Butted bicycle spokes are a useful way to look at the behaviour of a lightweight structure that is dynamically loaded.  A fatigue crack is more likely to start if the material is repeatedly loaded. In a standard spoke, the most highly stressed material is at the ends where there are two great places for a fatigue crack to start, being the bend in the spoke that's under tension and the series of notches at the thread. The shaping employed in butted spokes re-positions the point at which the material is most highly stressed away from the ends. Instead of the bend and thread detail, the adjacent smooth, uncomplicated gradually tapering section of the spoke becomes the point at which the material is the most highly stressed. The end result is that butted spokes are more durable AND happen to be reduced in weight. There is less potential for a fatigue crack to start in a smooth, tapering butt transition. Spokes fail principally by fatigue and not "strength". Another way of putting this is that a plain-gauge spoke is more prone to premature fatigue-failure than a well-designed butted one. The benefits of optimising the location of the material relative to the joints apply to bicycle frames too.

 

It's interesting to think that a progressive layup of carbon-fibre at the joints, which we've come to expect on many carbon-fibre frames, mimics the anti-stress-riser design feature used for butted bicycle spokes. Butted bicycle frame tubing employs a similar re-distribution of material, adding more to the ends where the joint will be located, reinforcing the joint. 

The main way a bicycle frame fails in normal use is by the development and spread of fatigue cracks. That is the main behaviour of all lightweight structures that are flexed repeatedly, from aircraft to bicycle frames. So the key thing to focus on with lightweight dynamically-loaded structures is to design for fatigue rather than "strength" which is far less important but commonly discussed. If you have a structure that is rigid enough for its purpose and has a reasonable lifespan then there is no need to design for strength. Equally, it is more important to focus on dynamic repeating loads than to test the frame by loading it to failure, deforming it permanently.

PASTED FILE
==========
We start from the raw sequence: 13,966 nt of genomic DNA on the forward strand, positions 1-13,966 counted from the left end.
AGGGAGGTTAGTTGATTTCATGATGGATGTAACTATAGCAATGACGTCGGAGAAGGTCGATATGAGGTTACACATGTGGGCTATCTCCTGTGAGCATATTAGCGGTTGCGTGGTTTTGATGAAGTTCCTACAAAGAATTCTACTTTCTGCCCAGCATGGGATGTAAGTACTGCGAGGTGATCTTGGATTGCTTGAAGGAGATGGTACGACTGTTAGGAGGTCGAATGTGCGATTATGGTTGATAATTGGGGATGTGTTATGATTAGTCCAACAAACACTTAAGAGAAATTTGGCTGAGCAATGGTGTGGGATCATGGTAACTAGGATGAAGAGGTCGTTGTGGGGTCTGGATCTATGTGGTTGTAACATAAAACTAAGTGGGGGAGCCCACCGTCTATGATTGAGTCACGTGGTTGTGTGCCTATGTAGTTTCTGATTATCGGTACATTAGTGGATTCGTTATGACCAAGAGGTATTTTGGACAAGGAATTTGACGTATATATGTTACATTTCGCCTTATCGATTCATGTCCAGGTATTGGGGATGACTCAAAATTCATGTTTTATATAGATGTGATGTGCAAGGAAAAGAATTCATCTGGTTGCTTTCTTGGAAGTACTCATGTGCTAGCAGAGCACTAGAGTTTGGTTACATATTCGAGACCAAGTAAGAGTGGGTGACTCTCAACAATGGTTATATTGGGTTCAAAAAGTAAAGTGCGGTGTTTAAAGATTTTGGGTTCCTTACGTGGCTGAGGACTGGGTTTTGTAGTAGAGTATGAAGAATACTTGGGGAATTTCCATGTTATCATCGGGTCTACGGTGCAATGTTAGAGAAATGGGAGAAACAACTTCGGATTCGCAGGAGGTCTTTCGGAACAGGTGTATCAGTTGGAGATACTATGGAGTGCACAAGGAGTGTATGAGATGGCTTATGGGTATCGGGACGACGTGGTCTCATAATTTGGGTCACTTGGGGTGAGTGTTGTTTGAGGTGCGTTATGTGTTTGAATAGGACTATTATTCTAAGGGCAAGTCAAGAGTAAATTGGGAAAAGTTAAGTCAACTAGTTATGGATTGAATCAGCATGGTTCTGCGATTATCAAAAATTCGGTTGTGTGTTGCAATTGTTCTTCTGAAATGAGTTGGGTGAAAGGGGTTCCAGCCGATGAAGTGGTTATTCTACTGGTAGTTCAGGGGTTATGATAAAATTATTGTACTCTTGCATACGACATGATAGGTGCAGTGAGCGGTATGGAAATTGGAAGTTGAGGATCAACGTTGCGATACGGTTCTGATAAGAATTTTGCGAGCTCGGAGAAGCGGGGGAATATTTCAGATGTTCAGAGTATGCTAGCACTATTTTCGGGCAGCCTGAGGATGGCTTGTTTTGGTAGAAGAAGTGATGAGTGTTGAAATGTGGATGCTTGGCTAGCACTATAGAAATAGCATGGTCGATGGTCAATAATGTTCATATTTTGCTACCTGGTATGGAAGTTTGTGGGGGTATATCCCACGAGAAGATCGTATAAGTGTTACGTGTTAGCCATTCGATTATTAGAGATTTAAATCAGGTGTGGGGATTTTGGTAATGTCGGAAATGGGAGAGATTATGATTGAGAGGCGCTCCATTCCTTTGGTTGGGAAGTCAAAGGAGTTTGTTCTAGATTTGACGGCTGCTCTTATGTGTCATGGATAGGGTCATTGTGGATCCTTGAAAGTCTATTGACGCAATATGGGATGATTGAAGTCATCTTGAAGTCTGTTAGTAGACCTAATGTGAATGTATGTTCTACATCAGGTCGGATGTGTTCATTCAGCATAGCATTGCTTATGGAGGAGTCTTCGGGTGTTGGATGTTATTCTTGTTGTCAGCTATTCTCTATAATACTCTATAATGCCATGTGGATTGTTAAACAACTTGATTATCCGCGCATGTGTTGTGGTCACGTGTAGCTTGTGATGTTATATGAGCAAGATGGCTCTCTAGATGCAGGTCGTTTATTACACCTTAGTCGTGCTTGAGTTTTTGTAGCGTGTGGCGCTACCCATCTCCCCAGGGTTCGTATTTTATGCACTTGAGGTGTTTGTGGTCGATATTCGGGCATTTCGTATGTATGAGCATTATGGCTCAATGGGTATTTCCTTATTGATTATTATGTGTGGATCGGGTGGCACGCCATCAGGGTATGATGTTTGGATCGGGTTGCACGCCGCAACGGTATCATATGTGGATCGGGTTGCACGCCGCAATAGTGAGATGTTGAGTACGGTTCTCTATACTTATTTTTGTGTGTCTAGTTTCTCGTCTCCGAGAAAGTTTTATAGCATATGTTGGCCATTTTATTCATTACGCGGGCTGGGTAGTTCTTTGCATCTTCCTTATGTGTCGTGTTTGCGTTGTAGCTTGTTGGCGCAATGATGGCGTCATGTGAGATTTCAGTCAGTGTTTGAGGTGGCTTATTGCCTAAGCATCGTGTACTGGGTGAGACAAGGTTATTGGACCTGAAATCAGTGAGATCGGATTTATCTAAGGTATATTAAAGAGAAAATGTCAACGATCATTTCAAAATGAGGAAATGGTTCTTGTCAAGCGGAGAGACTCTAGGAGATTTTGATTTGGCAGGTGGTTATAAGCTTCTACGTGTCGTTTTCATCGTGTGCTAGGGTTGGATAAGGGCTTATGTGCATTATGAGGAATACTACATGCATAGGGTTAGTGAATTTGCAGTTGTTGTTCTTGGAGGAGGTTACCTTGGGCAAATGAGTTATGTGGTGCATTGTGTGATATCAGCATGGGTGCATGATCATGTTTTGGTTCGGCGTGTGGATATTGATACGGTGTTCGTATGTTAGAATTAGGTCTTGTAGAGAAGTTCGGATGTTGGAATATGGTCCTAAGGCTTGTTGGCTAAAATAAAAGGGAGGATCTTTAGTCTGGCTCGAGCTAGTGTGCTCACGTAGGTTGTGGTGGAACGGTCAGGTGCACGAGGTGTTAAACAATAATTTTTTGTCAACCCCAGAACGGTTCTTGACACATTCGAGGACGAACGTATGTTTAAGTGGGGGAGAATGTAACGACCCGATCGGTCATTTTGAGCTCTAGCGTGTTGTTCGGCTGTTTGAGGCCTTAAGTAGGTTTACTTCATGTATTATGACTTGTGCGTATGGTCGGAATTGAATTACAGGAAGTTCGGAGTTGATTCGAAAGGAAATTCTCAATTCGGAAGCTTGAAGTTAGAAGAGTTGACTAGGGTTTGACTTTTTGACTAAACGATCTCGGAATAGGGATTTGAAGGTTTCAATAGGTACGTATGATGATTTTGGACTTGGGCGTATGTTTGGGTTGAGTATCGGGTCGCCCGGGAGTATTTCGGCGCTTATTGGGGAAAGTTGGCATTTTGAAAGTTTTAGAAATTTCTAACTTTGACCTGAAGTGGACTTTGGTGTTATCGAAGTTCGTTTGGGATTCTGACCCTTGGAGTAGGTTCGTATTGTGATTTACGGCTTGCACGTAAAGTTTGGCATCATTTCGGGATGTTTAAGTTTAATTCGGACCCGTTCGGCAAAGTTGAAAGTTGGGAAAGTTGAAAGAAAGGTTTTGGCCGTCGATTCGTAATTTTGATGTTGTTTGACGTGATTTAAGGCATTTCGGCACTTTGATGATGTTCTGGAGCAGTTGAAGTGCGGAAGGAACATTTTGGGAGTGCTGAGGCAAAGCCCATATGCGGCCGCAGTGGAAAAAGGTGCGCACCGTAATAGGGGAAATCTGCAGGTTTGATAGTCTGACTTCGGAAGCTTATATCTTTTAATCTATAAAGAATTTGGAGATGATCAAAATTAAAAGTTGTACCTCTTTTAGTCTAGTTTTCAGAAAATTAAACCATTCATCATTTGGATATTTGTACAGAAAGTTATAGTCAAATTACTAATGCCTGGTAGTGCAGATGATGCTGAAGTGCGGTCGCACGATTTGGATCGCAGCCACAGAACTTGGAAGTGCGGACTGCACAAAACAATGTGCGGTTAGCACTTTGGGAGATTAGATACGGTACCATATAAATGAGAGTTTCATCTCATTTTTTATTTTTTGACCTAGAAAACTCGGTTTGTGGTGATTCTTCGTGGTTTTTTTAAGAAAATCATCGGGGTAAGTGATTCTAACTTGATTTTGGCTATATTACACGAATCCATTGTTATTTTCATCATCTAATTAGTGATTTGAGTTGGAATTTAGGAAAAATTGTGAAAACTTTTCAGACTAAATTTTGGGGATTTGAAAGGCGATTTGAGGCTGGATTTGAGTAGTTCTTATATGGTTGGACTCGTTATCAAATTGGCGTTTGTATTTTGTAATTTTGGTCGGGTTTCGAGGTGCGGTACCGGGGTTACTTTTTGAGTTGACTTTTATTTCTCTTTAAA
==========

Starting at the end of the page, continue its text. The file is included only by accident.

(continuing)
The best way to lessen the likelihood of fatigue cracks developing is to minimise points of stress concentration. As is done for spokes and aircraft structures where the aim is to design for "an even distribution of stress throughout the structure" at whatever rigidity the design requires. Nature does it with the tapering shape of trees. By this approach, no one piece of a structure is more likely to fail than the rest and in theory every bit is close to failure during use. This approach uses as little material as necessary, reducing weight to a minimum and so is just robust enough for the task and no more.